This article was originally published at Foldedspace on 11 January 2002.

Recently I’ve given a lot of thought to the responsibilities and obligations of a journalist. When I say journalist, I don’t mean a reporter; I mean a person who keeps a journal, or a weblog, or who writes a personal history.

Through my weblogs, I share many of the important events in my life (and, some would say, many of the unimportant events in my life). To what degree am I obligated to edit what I write in a public forum? To what degree am I obligated not to edit what I write here? To what degree is this obligation to the truth in blogging different than the obligation to the truth when I create a scrapbook/album that contains my personal history?

These are tough questions.

I am generally an open and honest person. I see no sense in hiding the truth. However, I recognize that in some cases the truth:

  • may not be productive,
  • may hurt somebody else, and/or
  • may not be mine to share

(There are other cases, too. Sometimes people are morally or legally bound to avoid the truth. If you cannot imagine such a case, you’re not thinking very hard.)

I have a friend who is undergoing a gender change. While this is not a huge component of my life, it is a huge component of his her life. When we spend time together, it becomes a rather large issue between us, for good or ill. This is something that I’d normally be inclined to share at my personal weblog, and certainly in my scrapbook/personal history. Is it something I’m allowed to share, though? Is it something I should share? Tough questions.

In this case, I’ve opted not to discuss the subject in my weblogs. However, I’ve asked (and been granted) permission from this person to incorporate this particular aspect of our relationship into my personal history. I have a greater degree of control over who accesses my personal history, as it’s a physical object — a scrapbook — that I alone grant permission to view. My weblogs are open for the entire world to see.

But even my personal history raises questions about honesty and truth. Where should the line be drawn regarding what I put in my scrapbook? I have another friend that is gay and semi-out. However, he’s not completely out. How much of this should I put in my personal history? It’s always there when I’m with him — it’s a huge component of who he is. It seems senseless to skirt the issue when I’m documenting my life. Yet, is it really my decision?

Another example: I have strong feelings regarding my parents, both positive and negative. Whether I place my positive feelings in my scrapbook is not an issue. Nobody minds reading positive things about themselves. But what about my negative feelings? My father is dead, so it’s less of an issue. I don’t mind putting down the things that bugged me, the things that made our relationship difficult.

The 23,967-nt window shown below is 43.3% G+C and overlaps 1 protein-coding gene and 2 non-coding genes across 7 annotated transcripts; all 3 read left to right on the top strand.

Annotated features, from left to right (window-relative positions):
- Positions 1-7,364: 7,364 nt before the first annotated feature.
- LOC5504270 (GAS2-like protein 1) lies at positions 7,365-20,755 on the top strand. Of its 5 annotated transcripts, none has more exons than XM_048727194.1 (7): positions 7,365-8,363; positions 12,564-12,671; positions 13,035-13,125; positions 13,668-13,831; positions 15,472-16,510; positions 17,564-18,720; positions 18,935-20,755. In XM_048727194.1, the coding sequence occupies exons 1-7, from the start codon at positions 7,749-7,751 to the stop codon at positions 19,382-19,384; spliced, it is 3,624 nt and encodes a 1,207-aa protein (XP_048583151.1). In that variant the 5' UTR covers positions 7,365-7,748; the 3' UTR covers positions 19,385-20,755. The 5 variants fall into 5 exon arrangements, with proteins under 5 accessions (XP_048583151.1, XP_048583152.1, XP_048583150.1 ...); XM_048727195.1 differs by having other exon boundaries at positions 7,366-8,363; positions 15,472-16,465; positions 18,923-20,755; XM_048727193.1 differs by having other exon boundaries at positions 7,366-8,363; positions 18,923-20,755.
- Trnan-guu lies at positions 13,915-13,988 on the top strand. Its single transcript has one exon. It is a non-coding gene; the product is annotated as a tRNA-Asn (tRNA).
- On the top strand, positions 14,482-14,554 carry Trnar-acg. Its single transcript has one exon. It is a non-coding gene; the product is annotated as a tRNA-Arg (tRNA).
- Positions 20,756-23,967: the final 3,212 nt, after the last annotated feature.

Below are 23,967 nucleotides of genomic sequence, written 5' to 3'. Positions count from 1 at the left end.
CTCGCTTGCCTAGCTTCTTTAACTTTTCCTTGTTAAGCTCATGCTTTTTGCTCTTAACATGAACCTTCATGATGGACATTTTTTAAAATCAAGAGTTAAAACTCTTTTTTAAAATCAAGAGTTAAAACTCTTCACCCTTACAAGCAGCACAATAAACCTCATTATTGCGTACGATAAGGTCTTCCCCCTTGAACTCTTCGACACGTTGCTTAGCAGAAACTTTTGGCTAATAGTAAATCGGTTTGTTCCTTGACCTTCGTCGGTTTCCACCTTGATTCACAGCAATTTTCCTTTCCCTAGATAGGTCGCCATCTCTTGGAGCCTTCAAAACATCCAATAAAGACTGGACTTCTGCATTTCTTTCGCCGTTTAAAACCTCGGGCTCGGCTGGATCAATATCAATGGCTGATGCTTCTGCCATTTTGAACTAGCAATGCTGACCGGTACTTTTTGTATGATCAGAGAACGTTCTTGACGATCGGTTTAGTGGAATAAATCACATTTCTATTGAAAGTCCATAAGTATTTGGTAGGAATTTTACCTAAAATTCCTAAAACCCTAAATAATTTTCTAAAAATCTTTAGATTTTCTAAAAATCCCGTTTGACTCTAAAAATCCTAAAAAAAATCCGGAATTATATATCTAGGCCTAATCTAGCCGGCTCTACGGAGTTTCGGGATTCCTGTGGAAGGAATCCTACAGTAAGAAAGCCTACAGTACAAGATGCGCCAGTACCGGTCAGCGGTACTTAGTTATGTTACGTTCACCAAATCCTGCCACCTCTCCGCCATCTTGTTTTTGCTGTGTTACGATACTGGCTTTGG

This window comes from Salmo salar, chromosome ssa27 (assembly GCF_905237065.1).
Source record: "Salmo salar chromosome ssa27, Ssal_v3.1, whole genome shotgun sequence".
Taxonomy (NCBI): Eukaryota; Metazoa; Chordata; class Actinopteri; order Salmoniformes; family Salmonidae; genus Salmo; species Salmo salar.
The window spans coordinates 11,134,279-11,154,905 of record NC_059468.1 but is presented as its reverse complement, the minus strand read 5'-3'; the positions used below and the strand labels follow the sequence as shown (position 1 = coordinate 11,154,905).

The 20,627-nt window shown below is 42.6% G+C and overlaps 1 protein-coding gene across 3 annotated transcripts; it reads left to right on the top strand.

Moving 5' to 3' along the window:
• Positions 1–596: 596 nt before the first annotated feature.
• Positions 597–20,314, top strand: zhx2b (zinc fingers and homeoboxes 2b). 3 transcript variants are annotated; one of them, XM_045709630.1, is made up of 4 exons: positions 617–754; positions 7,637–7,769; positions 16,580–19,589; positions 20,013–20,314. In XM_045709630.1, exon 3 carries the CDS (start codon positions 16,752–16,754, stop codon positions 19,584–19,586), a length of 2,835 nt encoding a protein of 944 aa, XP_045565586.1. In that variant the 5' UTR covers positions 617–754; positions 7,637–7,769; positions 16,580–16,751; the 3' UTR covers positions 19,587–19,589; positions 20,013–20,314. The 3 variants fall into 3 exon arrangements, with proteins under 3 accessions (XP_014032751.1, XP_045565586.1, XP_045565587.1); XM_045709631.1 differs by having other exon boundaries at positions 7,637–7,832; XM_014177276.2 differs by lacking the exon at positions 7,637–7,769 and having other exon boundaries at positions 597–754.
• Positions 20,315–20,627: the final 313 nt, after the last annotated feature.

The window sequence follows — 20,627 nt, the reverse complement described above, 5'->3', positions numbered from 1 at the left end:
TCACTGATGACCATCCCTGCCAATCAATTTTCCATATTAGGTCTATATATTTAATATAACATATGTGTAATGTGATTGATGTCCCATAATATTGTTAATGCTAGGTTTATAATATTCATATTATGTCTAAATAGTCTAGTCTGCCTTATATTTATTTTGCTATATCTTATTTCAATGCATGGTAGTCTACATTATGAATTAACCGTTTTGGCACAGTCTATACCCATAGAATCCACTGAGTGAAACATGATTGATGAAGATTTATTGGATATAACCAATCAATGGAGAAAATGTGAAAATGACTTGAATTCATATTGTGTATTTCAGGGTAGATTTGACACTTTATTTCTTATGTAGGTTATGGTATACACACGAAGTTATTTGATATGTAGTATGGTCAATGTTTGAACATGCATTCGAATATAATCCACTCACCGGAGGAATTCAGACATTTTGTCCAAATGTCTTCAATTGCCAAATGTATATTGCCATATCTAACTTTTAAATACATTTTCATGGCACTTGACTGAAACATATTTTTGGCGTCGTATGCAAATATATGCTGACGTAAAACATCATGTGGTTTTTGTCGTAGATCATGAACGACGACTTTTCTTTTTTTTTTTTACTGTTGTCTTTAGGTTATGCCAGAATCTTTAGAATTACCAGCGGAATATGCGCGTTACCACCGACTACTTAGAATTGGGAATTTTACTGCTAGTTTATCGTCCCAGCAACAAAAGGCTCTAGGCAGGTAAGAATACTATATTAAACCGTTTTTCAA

Is it fair for me to write only the positive things about my mother and not mention the less flattering things (which are nevertheless a portion of her character, and a portion of my relationship with her)?

Similarly, I have a letter from a friend in which she confesses things that she might consider secret. The letter is very much meant to be communication between me and this friend. However, it is a huge component of my personal history. How can I edit it from my scrapbook? Yet, how do I handle its presence? Do I black out the most provocative lines, so that when others read the history they are left in the dark? Blacking out these lines makes the letter mundane, unworthy of inclusion in my scrapbook. Allowing the lines to remain raises issues regarding secrecy and trust and friendship.

Who owns the memories? How much honesty is too much?

2 Replies to “Who Owns the Memories?”

  1. Mom says:

    I can’t tell you what to write about me because I don’t know what to write about myself. Did you know that I kept dozens of journals and ultimately threw nearly every one of them away? I decided that my personal history as contained in them was not how I wanted to be remembered, because a lot of what I recorded was negative. Now it is rare for me to record in a journal — mostly I do so while on vacation. Chances are that if I go back and read what I have written in the one journal where I have done so, I will throw it out, too. My Vox (friend and family) blog is more of a journal than any I have kept for a long time but I haven’t printed it out so it isn’t permanent.

    It comes down to “what do you want to remember” and especially “to emphasize.” My sister told me about how my Grandmother Watson kept journals, and when she lived with my mother and my aunt and they got in fights, she would start writing in her journal. My mother and aunt wondered what she was writing but I don’t think they ever found out. My grandmother tended to emphasize the positive, which might be what she was doing at those times — perhaps writing about her testimony of her church or some such bit of distraction.

    Perhaps I should start writing my personal history again but somehow I don’t have the oomph at the present time to do so. It might help my descendents to understand me better, though.

  2. Ben says:

    That’s a very good question. I often consider similar questions, having my own blog that’s read by many friends and family members. My guiding rule is to never publish something that’s going to embarrass one of them. If I have something I really want to write but know that it would embarrass a friend, I write it in a personal journal instead.

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